3. Plant Spider-Repelling Plants Outside
Essential oils and scented candles aren’t the only ways to use scents to your advantage.
Peppermint plants are attractive and pleasantly pungent, and planting them outside of your home or on your balcony can deter spiders while giving you fresh green foliage and an endless supply of peppermint tea leaves.
For best results, plant peppermint either in the ground or in pots around the outside of your home, but if you’re not trying to start a full-blown peppermint farm, you can stick to planting them under windows and on both sides of a door frame.
You can even bring a few potted peppermint plants inside for added effects.
4. Keep Late-Night Snacks in the Kitchen
We’ve all been guilty of eating in bed at some point. Whether it’s crushing crackers into chicken noodle soup when we’re sick, crunching on popcorn during a scary movie, or housing pizza after a breakup, even the neatest of neat freaks can find themselves chowing down in the bedroom.
But, food creates crumbs, and crumbs attract pests—spiders included. Despite mostly subsisting on insects, spiders are attracted to food droppings, and they also know that their prey will flock to the tasty morsels you leave behind on your pillowcase after a late-night snack.
To keep spiders (and their insect prey) out of your bedroom, stick to eating in the kitchen.
5. Start Dusting
Not only can spiders create cobwebs in corners or behind furniture, but they also flock to existing dust bunnies and crevices that haven’t been cleaned in a while.
Spiders seek refuge in dusty places for the same reasons that they create them:
- Cobwebs and dust bunnies provide shelter and a safe place for egg-laying.
- Insects often fly into these dusty areas and get stuck, giving spiders an easy meal.
- Cobwebs and dust bunnies can obscure spiders from view, protecting them from the wandering eyes of predators.
Unfortunately, to get rid of spiders in bedroom areas, you’ll have to do a little dusting. Arachnid intruders will still make cobwebs, but removing existing potential habitats will make spiders easy to see, scoop up, and relocate outside if they manage to break into your home.
While you’re dusting, focus on dust’s favorite places—behind and under furniture, around light fixtures, in the backs of cabinets, and corners both high and low.
6. Turn Off Outdoor Lights
If you’ve discovered a spider in your home, you’ve likely Googled every possible spider question—”Do LED lights attract spiders?”—under the sun to try to eradicate spiders in bedroom areas.
Spiders do, in fact, stake out well-lit areas near light fixtures, both indoors and outdoors. Why? Just like insects find their way into cobwebs and dusty corners, getting stuck and becoming a spider’s dinner, insects are attracted to light, especially at night.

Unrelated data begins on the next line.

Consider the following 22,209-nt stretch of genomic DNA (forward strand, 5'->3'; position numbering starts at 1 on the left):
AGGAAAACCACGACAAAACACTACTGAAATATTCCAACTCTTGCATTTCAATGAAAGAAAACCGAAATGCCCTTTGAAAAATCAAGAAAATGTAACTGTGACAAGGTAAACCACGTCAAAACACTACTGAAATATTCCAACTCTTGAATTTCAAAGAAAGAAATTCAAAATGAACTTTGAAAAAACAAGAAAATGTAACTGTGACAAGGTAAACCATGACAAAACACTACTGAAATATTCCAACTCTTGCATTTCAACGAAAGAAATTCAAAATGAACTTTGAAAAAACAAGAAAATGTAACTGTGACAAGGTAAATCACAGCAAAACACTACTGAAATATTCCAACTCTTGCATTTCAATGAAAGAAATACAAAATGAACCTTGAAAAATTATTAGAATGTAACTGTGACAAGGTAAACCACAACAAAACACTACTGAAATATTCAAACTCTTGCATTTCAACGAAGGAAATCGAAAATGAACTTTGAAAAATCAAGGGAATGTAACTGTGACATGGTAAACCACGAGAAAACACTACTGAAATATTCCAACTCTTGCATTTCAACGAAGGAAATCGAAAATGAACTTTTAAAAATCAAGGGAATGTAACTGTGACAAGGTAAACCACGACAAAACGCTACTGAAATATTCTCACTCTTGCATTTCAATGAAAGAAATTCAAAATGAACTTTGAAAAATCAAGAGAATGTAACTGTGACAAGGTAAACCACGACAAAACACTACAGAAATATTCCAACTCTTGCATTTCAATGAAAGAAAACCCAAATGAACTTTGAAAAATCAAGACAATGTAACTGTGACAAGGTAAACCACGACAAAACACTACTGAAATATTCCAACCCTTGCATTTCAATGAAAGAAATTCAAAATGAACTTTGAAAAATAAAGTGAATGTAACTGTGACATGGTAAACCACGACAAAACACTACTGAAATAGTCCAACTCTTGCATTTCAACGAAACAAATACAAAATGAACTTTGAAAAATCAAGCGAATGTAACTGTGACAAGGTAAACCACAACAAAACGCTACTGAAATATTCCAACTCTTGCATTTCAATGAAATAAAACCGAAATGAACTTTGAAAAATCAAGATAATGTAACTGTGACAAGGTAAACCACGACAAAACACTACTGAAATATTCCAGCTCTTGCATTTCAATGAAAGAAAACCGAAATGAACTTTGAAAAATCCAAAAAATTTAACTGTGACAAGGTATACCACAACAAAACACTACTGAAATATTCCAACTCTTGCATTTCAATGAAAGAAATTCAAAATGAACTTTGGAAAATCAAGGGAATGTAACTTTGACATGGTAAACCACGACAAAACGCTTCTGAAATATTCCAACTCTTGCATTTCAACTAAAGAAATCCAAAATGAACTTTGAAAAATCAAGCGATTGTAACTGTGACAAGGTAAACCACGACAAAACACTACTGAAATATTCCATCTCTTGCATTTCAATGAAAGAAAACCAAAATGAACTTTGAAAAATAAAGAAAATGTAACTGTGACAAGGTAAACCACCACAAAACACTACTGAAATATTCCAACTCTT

Insects are particularly susceptible to vision impairment, and bright lights at night can disturb their navigational functions. With impaired sight and a confused internal map, they flock to light, where they expect to be able to see more easily.
Spiders aren’t attracted to the light—they’re attracted to the insects that are. So, to keep spiders away from your home in general, turn off outdoor lights before you go to sleep.
7. Don’t Forget About the Attic
Just like dusting, cleaning the attic is another dreaded tip when learning how to keep spiders out of your room. Every tip above applies to attic spaces, so crawl up into the dreaded depths of moth-eaten Halloween costumes and family photos you always promise to organize and make sure to:
- Check the seals around ducts and vents, repairing and replacing them when needed
- Use peppermint spray or essential oils around the perimeter
- Sweep up any traces of crumbs or debris
- Be generous with the duster
- Make sure that attic lights are turned off at night
Sneaking into the attic is an excellent way for spiders to infiltrate your home, so take precautions to keep them out just like you would throughout the rest of your house.
Sleep Through the Night without a Spider in Sight
If you came to this article to learn how to keep spiders away while sleeping, our tips will leave your home sparkling clean and spider-free in no time.
Minding the seals that protect your home from the elements, using scents to your advantage (inside and out), keeping food out of the bedroom, dusting, turning off outdoor lights at night, and giving your attic some TLC will evict your arachnid roommates and get you back to peaceful sleep in no time.
While spiders are unlikely to harm you, keeping them where they belong—outside—will give you peace of mind and more restful sleep.